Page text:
Fishbowl by Bradley Somer

Things I liked about Bradley Somer’s Fishbowl:

1. That the fish is called Ian. I like pets that have very much human names e.g. Graham, Kevin, Patricia.

2. Chapter headings that tell you a little of what’s to come. E.g. “In Which Petunia Delilah Learns That Birthing Can Become Complicated and That Her Housekeeping Skills Could Use Honing” and “In Which Homeschooled Herman Finds the Consciousness That He Recently Misplaced” and “In Which Claire the Shut-In Immerses Herself in an Edible History” and “In Which Petunia Delilah Gets a Fucking Ice Cream Sandwich“.

3. Somer manages to pack in a lot of detail with a minimum of words. For example, you completely know what sort of guy Connor (described as the ‘villain’, obviously an arsehole) thanks to the brief but rich back story.

4. The plain humour –

“Katie thinks to punch this other woman and even thinks specifically where she would punch her, right in the snatch.”

Things I wasn’t mad about in Bradley Somer’s Fishbowl:

1. The time travel stuff.

2. Were some of the characters just a little too peculiar? I think so.

3. The fate of Ian.

3/5 It had some terrific, funny moments but the time-travel bit discredited one of the story-lines.

I received my copy of Fishbowl from the publisher, St. Martin’s Press, via NetGalley, in exchange for an honest review.

One of the stories revolves around cooking a quiche. In searching for a quiche recipe with a mineral/soda water crust (as per the one in the story), I came across a recipe for apple pie with a vodka crust. Ace. A vodka crust is probably the only way you’ll get me eating hot fruit. Anyways, when it comes to quiche I have a few favourite combinations, including a simple spinach quiche (but I can’t over-emphasise how important it is to get the spinach-to-cheese ratio right. Thank God Martha understands me).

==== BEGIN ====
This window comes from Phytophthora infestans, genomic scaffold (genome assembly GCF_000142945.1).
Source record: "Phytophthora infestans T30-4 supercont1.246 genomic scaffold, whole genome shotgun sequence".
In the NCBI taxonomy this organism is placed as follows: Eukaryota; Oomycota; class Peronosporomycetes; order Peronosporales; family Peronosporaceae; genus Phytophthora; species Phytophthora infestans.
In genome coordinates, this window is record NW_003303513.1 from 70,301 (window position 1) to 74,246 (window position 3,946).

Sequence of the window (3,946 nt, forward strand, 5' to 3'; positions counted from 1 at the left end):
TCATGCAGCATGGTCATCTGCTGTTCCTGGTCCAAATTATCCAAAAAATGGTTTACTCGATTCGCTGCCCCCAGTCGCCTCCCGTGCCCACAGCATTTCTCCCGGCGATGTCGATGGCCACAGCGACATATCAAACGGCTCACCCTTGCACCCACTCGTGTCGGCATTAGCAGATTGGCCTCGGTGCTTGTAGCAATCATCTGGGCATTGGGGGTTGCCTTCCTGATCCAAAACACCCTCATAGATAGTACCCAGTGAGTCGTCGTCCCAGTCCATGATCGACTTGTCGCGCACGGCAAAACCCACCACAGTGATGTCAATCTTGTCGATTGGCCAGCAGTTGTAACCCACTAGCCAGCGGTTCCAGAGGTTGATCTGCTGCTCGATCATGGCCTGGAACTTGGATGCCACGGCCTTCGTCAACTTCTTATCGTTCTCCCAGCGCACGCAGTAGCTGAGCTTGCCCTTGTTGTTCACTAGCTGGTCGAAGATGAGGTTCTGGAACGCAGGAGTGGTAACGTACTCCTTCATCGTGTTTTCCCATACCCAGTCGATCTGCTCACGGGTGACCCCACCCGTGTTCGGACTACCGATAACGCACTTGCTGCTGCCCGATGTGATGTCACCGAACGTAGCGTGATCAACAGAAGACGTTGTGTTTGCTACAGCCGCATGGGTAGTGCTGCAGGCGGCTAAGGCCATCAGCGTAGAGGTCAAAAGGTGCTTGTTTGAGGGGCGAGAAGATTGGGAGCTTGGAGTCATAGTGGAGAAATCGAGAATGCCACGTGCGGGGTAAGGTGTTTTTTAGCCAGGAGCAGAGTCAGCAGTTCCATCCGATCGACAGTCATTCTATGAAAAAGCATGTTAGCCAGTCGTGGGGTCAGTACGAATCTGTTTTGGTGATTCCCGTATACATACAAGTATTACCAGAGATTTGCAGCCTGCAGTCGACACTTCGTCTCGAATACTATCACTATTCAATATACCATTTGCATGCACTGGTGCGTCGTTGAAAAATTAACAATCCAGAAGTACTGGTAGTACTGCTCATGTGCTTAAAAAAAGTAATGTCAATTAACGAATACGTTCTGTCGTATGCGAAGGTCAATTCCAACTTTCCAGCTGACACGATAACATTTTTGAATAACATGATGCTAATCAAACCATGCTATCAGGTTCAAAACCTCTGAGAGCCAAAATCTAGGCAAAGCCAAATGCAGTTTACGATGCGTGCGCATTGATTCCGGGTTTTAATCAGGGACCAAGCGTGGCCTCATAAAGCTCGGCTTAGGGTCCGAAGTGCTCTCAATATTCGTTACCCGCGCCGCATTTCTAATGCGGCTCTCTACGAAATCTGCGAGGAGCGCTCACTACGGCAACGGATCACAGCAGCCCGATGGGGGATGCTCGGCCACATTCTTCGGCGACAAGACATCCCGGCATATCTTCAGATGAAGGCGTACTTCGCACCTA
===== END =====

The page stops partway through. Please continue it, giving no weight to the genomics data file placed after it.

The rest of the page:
5 responses

  1. Pingback: 20 books of Summer (except that it’s Winter) | booksaremyfavouriteandbest

    • Funny because when I was reading it I felt that the sense of humour was quite British however there were words used that suggested it was set in America (eg. paramedic instead of ambulance). It was only when I finished that I discovered the author is Canadian – bridges the gap between UK and US humour!

  2. I read the first half of your comments and thought “I need to read this book” and then I got to the time travel stuff and thought “meh, maybe not”. I’m not completely against time travel (I mean, I adore Outlander, but that’s more the exception than the rule). Maybe I’ll put Fishbowl at the very bottom of my tbr-list, just in case I ever run out of books.

    Also, apple pie with vodka crust? Sounds like the best idea ever.

    • Yeah, I’m not sure why time travel divides people. I have read one time travel book that I really enjoyed – Q by Evan Mandery – it’s worth a look if you ever come across it.

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